The financial problems faced by the fraud-hit Satyam seem to be getting deeper and deeper. While the new auditors are struggling to restate the financials of the company to raise fresh loans, the company's board is having trouble dealing with the tight liquidity.
While Satyam has already paid its overseas employees their salaries for the current month, government-appointed director Kiran Karnik says Satyam's immediate requirement could be close to Rs700-800 crore, including payment of salaries to employees and outstanding debt.
He added that overall estimate for January would be somewhat higher than the next few months as the current month's commitments entailed payment of some outstanding debt.
Earlier, Satyam's new board member Deepak Parekh had disclosed that the company's receivables stand at Rs1,700 crore. He also said that Satyam may borrow against assets if needed.
However, media reports quote CID officials as saying that Raju had told them that he had taken loans by pledging Satyam's assets as well as receivables expected between January and March 2009.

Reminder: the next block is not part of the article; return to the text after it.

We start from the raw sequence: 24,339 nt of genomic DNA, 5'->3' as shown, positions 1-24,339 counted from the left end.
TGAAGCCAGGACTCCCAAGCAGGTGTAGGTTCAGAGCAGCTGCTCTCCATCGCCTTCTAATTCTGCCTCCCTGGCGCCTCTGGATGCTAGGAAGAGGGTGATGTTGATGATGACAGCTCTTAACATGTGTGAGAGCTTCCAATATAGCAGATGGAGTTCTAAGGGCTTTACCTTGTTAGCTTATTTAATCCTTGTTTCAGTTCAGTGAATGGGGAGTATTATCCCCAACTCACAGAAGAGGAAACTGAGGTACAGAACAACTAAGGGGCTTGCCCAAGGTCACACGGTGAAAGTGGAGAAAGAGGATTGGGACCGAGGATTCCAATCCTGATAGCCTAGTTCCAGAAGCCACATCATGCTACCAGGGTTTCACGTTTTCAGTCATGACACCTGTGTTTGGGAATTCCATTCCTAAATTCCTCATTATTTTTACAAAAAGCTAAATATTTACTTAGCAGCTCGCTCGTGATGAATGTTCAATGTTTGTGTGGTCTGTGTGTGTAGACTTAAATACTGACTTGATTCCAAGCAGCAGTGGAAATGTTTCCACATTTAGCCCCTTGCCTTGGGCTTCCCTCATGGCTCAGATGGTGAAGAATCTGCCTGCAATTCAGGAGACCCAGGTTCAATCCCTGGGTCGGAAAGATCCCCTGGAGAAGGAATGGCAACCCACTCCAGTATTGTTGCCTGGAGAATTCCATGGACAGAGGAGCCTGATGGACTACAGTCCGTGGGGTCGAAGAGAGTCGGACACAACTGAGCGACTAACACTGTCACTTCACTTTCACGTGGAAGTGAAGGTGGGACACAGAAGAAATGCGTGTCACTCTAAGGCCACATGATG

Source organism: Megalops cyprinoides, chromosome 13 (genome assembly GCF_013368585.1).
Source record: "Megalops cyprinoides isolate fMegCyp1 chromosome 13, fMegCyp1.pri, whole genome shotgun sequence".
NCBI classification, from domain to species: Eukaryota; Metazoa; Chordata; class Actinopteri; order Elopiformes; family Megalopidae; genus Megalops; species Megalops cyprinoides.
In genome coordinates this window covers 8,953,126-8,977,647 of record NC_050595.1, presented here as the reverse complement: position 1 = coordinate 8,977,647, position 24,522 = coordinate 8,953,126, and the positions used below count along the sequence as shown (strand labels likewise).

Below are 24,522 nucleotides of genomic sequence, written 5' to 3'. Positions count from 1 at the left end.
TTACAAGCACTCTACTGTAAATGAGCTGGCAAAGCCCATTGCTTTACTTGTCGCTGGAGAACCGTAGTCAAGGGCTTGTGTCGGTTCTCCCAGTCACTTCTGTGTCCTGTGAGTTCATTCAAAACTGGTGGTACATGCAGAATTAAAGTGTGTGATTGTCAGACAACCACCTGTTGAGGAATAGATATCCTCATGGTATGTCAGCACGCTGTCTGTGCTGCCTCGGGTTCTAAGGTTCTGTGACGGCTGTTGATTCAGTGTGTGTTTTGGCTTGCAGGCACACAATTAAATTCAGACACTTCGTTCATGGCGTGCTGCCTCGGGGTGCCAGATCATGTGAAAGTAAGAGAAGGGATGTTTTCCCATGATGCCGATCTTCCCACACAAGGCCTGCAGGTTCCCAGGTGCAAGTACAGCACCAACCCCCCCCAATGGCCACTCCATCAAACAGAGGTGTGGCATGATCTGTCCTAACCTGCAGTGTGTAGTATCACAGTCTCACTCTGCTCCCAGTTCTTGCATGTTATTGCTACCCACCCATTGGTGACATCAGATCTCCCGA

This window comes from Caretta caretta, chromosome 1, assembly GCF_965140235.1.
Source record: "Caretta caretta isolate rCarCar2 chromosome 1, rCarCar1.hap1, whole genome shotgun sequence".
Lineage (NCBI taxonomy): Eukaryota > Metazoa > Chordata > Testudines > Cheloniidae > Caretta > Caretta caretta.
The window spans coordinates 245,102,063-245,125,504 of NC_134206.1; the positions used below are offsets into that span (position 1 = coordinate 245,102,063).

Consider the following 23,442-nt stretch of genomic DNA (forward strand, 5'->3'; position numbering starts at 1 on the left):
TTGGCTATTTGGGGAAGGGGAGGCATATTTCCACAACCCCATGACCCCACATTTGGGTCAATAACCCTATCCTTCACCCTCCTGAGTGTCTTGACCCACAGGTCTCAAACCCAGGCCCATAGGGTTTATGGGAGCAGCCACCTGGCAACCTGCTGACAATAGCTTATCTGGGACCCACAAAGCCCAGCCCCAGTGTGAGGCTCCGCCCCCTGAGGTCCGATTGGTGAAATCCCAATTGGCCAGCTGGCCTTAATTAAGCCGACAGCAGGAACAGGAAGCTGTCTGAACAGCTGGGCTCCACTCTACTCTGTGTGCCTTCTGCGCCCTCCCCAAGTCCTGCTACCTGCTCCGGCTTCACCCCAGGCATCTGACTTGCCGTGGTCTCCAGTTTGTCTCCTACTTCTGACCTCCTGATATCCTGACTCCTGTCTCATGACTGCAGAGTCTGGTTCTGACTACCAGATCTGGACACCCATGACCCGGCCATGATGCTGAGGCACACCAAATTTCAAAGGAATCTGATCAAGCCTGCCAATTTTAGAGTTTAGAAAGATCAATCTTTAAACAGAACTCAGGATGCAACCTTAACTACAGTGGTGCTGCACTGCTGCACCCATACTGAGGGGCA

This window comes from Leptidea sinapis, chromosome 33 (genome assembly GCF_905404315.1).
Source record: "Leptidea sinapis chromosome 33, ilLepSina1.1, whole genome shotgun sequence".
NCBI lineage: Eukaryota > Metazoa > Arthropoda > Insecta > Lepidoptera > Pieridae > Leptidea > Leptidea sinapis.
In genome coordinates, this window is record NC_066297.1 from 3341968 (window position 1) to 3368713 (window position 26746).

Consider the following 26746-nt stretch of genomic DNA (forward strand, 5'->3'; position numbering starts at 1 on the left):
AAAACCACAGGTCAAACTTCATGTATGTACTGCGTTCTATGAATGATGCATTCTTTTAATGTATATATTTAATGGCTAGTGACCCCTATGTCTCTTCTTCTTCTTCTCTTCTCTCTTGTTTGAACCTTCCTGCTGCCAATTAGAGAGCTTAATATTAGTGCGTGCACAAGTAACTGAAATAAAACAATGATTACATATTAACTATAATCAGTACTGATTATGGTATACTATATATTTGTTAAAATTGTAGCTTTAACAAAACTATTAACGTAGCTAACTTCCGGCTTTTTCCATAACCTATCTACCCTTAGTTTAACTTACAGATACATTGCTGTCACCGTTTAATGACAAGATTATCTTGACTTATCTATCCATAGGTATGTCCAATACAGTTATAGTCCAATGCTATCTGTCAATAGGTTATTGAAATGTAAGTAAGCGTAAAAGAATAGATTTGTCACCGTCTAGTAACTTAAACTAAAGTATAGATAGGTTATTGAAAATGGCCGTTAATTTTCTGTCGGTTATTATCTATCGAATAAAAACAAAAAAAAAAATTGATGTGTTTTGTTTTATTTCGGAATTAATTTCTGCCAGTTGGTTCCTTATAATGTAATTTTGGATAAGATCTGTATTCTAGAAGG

It seems close to Rs1,200 crore was raised in loans by Raju by pledging Satyam's properties and receivables. Satyam Computer Services has been taking loans against receivables and physical assets for over 10 years from banks such as ICICI, IDBI and EXIM.
Investigators have also sent Satyam's accounts including balance statements and letters of confirmation of account balances to Satyam's bankers.
HSBC, Citigroup, HDFC Bank and ICICI Bank have reviewed the documents and have found them to be forgeries though no official comment has been given yet.
Satyam promoters and top officials may have also indulged in insider trading, according to preliminary investigation into the Rs7,800-crore fraud in the Hyderabad-based IT company.
Satyam promoters used to own as much as 25.60 per cent stake in the firm till March 2001 before reducing their stake in phases.
By March 2002, the stake was reduced to 22.26 per cent and further to 20.74 per cent in March 2003. In March 2004, the promoters held 17.35 per cent stake, which went down to 15.67 per cent in March 2005 and further to 14.02 per cent in March 2006.
The biggest reduction came in March 2007 when the stake went down to 8.79 per cent.